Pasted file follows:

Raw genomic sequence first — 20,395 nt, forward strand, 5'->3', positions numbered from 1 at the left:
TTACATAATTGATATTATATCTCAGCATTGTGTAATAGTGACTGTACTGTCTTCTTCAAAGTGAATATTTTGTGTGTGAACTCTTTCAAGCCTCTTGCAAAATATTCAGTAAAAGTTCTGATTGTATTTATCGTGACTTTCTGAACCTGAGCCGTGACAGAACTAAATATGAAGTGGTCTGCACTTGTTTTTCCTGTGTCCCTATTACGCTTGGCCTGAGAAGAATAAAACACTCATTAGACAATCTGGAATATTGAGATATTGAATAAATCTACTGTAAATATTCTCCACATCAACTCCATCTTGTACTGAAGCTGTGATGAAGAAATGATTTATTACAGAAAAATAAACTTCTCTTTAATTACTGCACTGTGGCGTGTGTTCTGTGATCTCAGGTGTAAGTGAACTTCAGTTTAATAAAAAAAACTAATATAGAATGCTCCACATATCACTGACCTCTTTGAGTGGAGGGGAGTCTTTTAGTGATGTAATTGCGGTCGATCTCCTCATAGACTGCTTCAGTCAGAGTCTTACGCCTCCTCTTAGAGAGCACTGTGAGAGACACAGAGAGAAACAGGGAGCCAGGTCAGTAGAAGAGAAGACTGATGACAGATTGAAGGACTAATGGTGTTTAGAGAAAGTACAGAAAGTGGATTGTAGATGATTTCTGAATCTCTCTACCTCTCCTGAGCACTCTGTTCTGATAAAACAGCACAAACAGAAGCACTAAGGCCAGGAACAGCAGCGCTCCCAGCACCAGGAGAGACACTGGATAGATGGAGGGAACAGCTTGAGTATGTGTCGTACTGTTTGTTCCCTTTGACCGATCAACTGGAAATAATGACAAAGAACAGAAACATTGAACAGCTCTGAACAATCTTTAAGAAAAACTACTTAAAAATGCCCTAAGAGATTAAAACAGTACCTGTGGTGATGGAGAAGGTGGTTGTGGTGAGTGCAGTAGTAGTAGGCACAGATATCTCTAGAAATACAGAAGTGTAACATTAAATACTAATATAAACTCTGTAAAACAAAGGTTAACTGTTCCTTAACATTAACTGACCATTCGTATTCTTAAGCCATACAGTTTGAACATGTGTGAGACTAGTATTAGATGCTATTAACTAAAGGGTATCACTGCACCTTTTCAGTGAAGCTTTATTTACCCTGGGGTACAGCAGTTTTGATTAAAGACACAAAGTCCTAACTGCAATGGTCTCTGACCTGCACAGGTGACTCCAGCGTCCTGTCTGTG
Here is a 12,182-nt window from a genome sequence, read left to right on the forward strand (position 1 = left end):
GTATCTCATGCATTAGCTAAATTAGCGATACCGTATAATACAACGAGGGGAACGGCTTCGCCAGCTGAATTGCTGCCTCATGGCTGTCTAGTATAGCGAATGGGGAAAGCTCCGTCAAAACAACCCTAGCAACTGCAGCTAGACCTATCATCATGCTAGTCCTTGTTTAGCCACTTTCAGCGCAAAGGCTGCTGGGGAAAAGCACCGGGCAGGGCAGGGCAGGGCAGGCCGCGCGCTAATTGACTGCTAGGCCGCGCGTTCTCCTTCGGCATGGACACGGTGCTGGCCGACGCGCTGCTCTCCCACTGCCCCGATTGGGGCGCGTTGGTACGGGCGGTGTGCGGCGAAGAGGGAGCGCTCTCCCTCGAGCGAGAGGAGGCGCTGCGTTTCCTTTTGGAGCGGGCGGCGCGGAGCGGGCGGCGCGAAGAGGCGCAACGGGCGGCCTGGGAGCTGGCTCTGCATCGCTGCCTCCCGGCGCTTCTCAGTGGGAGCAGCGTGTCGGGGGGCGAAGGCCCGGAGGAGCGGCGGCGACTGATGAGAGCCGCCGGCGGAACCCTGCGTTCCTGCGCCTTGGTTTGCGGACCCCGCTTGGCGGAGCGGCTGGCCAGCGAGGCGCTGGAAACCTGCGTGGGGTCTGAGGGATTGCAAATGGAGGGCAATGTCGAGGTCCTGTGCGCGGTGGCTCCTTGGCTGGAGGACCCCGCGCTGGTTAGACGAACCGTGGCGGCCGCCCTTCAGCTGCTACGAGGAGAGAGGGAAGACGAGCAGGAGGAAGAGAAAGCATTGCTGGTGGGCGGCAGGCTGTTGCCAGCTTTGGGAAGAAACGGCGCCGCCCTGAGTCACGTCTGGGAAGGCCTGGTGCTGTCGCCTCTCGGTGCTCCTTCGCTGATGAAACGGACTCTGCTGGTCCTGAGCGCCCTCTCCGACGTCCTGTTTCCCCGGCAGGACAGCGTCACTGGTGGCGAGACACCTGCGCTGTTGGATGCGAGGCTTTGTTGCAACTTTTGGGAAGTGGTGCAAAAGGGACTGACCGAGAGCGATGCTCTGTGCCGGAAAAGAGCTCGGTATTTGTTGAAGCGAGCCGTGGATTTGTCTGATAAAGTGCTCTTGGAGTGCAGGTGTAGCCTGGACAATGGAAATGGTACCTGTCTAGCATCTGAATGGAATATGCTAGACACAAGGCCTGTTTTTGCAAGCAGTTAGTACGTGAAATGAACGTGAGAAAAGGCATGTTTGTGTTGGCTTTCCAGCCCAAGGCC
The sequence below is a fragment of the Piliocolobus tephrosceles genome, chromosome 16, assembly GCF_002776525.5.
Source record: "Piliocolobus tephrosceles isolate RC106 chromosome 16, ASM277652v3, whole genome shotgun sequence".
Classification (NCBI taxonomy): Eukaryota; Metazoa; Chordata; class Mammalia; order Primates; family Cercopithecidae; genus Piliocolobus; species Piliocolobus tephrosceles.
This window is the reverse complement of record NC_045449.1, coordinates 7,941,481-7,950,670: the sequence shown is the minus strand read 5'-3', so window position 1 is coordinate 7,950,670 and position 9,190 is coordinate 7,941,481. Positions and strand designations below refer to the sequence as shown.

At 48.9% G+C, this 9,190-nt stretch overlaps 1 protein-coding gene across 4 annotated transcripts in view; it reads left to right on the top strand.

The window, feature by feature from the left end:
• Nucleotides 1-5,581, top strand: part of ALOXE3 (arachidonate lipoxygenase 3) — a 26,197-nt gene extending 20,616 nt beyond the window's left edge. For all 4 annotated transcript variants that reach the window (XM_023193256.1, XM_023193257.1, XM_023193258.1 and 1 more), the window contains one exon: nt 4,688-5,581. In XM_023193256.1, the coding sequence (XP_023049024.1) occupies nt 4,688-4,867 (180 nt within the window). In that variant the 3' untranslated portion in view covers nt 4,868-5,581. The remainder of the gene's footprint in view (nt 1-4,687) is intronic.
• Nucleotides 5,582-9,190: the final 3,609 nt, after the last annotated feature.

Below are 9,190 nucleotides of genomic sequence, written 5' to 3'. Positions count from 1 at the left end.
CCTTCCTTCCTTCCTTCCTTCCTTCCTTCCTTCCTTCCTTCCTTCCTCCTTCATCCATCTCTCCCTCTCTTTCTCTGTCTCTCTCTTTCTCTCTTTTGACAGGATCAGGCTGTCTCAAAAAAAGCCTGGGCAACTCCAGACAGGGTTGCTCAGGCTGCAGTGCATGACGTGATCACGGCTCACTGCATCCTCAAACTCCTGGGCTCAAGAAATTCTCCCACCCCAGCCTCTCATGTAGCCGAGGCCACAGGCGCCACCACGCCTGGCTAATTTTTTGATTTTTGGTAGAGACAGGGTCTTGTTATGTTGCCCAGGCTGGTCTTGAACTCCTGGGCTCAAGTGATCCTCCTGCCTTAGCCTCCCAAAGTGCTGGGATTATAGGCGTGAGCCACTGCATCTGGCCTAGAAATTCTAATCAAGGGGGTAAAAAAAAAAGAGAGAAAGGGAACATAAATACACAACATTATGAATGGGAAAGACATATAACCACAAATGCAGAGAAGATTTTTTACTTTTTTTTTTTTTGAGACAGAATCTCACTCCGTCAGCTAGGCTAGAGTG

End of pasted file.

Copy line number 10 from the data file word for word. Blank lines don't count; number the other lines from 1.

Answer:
The window, feature by feature from the left end: